In today's world, connectivity is everything. Whether it's accessing the internet, using a Wi-Fi network, or getting into a secure building, we all depend on secure access. Unfortunately, there are many ways that unauthorized users can gain access to these systems, one of which is through piggybacking. Piggybacking is a term used to describe the unauthorized access of a secure network or building by following closely behind an authorized user. In this article, we will explore what piggybacking is, how it works, the differences between piggybacking and tailgating, examples of piggybacking, and how to prevent it.
What is Piggybacking?
Piggybacking is the act of gaining unauthorized access to a secure area or network by following an authorized person who is authorized to enter. This is done by either physically following the authorized person or by accessing their credentials, such as an access card or a password. Piggybacking is a common tactic used by hackers and other unauthorized individuals to gain access to restricted areas or networks.
How does Piggybacking Work?
Piggybacking works by exploiting the trust that people have in others. An unauthorized individual will wait near a secure entry point, such as a door or gate, and then follow closely behind an authorized person as they enter. This allows the unauthorized individual to gain access to the secure area without needing their own credentials. In some cases, piggybacking may also involve using stolen or fake credentials to gain access to the secure area.
Piggybacking and Bandwidth
Piggybacking can also be a problem when it comes to bandwidth usage. In this context, piggybacking refers to the act of using someone else's Wi-Fi network without their permission. This is usually done by locating a nearby Wi-Fi network and then connecting to it without the owner's knowledge or consent. This can slow down the owner's internet speed and potentially lead to security breaches.
Differences between Piggybacking and Tailgating
While piggybacking and tailgating may seem similar, they are actually two different concepts. Tailgating refers to the act of following closely behind a person through a secure entry point without their knowledge or consent. This is different from piggybacking, which involves following an authorized person who is entering a secure area. Tailgating is usually done to gain physical access to a building, while piggybacking is usually done to gain access to a network or secure area.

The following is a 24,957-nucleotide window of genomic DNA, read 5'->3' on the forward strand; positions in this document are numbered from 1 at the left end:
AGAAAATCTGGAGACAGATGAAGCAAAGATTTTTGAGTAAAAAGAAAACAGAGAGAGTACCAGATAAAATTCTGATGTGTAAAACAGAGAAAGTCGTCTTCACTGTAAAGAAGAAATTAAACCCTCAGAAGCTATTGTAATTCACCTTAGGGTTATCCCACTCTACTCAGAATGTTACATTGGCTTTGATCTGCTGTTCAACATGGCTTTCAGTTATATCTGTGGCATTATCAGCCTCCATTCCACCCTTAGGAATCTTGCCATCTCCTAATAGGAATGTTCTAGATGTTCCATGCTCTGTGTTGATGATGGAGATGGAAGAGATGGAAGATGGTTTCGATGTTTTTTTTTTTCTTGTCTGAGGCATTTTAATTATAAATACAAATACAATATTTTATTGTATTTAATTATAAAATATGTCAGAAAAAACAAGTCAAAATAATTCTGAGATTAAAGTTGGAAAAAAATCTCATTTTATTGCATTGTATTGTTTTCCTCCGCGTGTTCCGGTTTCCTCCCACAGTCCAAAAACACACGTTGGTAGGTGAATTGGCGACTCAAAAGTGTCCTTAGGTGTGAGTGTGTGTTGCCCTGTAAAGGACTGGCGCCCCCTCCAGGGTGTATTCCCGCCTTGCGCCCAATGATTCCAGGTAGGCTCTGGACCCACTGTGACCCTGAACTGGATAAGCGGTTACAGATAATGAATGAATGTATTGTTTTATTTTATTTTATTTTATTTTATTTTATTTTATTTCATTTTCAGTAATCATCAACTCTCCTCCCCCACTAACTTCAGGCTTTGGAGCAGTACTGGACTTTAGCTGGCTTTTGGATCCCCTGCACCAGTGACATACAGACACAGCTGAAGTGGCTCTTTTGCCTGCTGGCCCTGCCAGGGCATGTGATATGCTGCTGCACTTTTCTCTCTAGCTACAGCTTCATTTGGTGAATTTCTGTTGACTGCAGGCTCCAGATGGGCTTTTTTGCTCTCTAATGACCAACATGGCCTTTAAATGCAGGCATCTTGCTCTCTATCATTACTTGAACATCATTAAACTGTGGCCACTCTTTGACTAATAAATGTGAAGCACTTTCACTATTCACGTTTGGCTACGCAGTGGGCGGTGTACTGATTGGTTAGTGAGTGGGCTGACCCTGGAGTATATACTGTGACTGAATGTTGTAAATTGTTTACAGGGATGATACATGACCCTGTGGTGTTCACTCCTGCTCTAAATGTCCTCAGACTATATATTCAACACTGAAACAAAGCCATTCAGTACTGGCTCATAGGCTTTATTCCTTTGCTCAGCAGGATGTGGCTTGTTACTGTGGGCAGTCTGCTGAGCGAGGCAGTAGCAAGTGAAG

Examples of Piggybacking
One example of piggybacking is when an unauthorized individual follows an employee into a secure area, such as a server room, without their knowledge or consent. Once inside, the unauthorized individual can then access the sensitive information stored within. Another example is when an unauthorized individual gains access to a secured Wi-Fi network by using a stolen or fake access code.
Piggybacking Security: How to Prevent Piggybacking Attacks
There are several steps that can be taken to prevent piggybacking attacks. One of the most important steps is to educate employees and other authorized individuals on the importance of not allowing others to follow them into secure areas. This can be done through training programs and by reminding employees to always be aware of their surroundings.
Another way to prevent piggybacking attacks is by implementing security measures, such as access controls and security cameras. Access controls can limit access to certain areas and require credentials to enter, while security cameras can monitor activity and alert security personnel to potential threats.
Additionally, using two-factor authentication can prevent unauthorized access to networks and other secure areas. Two-factor authentication requires two forms of identification, such as a password and a fingerprint.